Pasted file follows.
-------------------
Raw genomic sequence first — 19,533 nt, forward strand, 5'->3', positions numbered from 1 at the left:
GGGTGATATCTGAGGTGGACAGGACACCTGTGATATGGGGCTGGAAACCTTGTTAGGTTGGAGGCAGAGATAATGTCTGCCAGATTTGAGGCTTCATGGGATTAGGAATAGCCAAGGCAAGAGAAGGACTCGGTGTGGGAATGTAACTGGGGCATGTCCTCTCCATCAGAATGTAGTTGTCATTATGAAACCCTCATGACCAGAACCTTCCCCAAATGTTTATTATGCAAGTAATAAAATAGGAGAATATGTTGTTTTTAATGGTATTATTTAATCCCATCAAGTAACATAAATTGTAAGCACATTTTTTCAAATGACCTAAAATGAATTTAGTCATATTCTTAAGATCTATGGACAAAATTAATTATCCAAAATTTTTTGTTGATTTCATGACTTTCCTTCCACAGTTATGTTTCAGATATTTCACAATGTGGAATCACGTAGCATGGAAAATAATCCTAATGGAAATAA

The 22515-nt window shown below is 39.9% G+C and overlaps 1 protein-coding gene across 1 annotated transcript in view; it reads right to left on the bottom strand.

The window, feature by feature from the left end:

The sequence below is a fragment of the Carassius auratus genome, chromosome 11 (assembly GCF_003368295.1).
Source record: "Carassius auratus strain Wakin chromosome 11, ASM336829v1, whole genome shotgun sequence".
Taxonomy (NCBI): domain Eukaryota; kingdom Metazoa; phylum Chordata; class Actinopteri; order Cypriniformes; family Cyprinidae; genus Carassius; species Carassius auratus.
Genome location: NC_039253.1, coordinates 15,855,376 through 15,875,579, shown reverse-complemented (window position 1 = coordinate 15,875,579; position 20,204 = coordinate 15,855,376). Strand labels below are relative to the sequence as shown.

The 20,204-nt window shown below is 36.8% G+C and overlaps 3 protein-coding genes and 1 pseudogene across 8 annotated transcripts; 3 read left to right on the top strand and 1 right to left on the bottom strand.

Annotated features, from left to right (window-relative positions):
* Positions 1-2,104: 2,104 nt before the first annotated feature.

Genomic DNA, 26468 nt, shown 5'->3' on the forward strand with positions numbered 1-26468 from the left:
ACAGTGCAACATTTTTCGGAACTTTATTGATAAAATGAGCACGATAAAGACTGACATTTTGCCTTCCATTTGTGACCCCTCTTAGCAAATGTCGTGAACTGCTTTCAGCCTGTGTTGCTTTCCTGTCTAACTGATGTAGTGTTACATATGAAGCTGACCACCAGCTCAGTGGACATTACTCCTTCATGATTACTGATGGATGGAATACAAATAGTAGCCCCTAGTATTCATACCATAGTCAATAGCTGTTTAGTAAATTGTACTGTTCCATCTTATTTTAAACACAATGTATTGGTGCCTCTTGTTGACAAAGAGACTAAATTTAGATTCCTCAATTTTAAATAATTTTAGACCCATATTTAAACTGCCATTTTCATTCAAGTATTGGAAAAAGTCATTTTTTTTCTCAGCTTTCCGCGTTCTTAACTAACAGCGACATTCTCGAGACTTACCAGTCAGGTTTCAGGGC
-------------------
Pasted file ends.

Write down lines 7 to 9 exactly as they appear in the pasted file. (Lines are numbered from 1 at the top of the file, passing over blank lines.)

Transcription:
Taxonomy (NCBI): domain Eukaryota; kingdom Metazoa; phylum Chordata; class Actinopteri; order Cypriniformes; family Cyprinidae; genus Carassius; species Carassius auratus.
Genome location: NC_039253.1, coordinates 15,855,376 through 15,875,579, shown reverse-complemented (window position 1 = coordinate 15,875,579; position 20,204 = coordinate 15,855,376). Strand labels below are relative to the sequence as shown.

The 20,204-nt window shown below is 36.8% G+C and overlaps 3 protein-coding genes and 1 pseudogene across 8 annotated transcripts; 3 read left to right on the top strand and 1 right to left on the bottom strand.